But at the same time, the play areas and activities here and at other wildlife attractions will encourage some people to see nature as toys for their amusement and creatures as amusements for their benefit. For many of the visitors, it was a place to run round and shout, with no care or respect and no parental guidance. There were plenty of parents who were noisy and who I found deeply annoying in their attitude. I go through this every time I visit the Wildfowl and Wetlands Trust site in Slimbridge as well. People who have no experience of nature are unlikely to cherish it, but people whose experience is of amusement and commodity probably won’t do much cherishing either, and I don’t know how you turn careless visitors into people who are awake to the wonder of what they’re seeing.

Exposing children to ‘nature’ does not automatically make them nature lovers. Not if they see it as stuff to break and trample on, throw things at, litter, damage and exploit. Without guidance, outside is just often just one big resource to use and wild things are just toys.

I’ve come away from this with a deep longing for bears. I had no real sense, until now, of what the absence of bears in woodland really looks like. Having seen bears, I will see where the bears are not in a way that is probably going to haunt me. I’m fine with that.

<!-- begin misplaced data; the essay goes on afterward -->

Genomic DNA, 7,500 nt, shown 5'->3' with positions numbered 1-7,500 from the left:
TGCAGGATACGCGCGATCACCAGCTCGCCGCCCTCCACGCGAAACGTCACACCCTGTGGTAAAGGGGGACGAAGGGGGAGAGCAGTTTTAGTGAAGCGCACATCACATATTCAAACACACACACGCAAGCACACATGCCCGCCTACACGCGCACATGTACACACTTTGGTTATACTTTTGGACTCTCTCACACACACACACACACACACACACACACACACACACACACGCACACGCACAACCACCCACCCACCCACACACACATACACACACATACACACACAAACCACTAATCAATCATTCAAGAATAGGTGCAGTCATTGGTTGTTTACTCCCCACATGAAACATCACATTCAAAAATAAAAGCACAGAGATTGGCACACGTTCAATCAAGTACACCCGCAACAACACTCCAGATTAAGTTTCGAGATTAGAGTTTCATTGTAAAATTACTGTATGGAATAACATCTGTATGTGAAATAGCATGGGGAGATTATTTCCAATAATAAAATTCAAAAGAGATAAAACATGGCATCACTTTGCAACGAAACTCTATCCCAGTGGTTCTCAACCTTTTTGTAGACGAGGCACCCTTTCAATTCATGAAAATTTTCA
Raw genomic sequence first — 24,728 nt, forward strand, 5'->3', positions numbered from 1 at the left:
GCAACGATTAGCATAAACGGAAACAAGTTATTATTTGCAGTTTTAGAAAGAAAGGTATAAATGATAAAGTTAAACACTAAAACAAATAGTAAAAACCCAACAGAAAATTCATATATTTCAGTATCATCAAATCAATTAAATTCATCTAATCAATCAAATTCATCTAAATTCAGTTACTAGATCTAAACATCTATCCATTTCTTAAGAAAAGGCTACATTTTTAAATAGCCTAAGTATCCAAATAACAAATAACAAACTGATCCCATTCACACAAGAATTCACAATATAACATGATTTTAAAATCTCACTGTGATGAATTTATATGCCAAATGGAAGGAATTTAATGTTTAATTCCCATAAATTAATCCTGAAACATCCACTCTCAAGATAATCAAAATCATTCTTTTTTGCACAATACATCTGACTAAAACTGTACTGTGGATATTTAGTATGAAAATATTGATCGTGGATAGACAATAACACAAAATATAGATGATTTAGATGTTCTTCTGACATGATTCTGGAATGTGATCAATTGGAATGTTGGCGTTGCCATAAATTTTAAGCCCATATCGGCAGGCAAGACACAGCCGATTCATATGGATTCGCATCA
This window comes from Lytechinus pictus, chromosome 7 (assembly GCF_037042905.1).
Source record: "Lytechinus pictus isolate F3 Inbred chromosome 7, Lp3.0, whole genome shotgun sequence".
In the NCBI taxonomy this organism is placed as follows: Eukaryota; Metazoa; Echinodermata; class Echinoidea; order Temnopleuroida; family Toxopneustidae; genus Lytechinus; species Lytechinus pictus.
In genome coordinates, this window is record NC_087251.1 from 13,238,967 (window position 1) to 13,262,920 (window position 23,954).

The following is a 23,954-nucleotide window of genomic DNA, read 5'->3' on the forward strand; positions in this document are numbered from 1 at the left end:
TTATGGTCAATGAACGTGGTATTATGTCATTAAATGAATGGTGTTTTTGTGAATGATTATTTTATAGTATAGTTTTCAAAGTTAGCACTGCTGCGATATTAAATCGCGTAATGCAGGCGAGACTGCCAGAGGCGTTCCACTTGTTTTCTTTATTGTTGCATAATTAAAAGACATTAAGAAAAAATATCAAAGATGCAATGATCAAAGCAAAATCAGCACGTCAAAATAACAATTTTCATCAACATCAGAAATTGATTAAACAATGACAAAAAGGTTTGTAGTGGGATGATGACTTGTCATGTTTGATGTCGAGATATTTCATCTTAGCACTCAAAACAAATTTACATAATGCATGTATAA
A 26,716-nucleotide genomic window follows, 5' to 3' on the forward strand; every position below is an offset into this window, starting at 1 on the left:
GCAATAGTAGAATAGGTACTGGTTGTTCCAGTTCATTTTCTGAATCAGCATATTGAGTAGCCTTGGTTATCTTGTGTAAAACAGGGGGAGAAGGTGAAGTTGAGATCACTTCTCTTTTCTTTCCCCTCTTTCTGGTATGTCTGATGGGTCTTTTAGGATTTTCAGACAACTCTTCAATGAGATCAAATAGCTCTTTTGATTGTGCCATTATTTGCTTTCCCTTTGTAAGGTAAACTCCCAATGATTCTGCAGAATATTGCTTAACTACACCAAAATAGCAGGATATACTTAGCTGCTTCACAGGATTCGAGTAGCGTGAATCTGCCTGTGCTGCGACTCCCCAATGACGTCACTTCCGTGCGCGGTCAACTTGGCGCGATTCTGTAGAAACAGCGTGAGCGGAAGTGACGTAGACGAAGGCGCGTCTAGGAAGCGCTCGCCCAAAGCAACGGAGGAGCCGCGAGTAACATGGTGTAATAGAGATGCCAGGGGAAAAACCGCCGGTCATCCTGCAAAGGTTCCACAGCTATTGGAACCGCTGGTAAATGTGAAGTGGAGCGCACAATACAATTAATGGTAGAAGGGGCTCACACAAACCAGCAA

Natural Magic

I turn my head without knowing why, and in the seconds when this happens, I see a deer moving through the undergrowth. Or a mouse running across the path. Or a buzzard swooping low through the trees, visible for a few seconds only to vanish from sight again. It happens a lot. After years of walking together, is also happens a lot for my son and husband. We’re alert to each other when walking so often when one person spots something, we all get to see it.

Some of this is about being present, paying attention and knowing where to look. There’s a knack to letting your eyes wander over your surroundings, not being too focused on anything, but being attentive enough to pick up movement and signs of life. There’s a knack to having your ears on alert for rustlings and other sounds, even when you are chatting. These are skills that anyone who has those senses available to them can develop with practice.

Some of it can be attributed to the way we are also sensitive to being watched. It’s not unusual to find the deer I notice were already watching me. But sometimes it isn’t that. A few nights ago I crept up on an owl from behind – it was some time before it became aware of my presence. Said owl was perched on a fencepost in low light conditions and I only saw them because I was checking the lane for hedgehogs.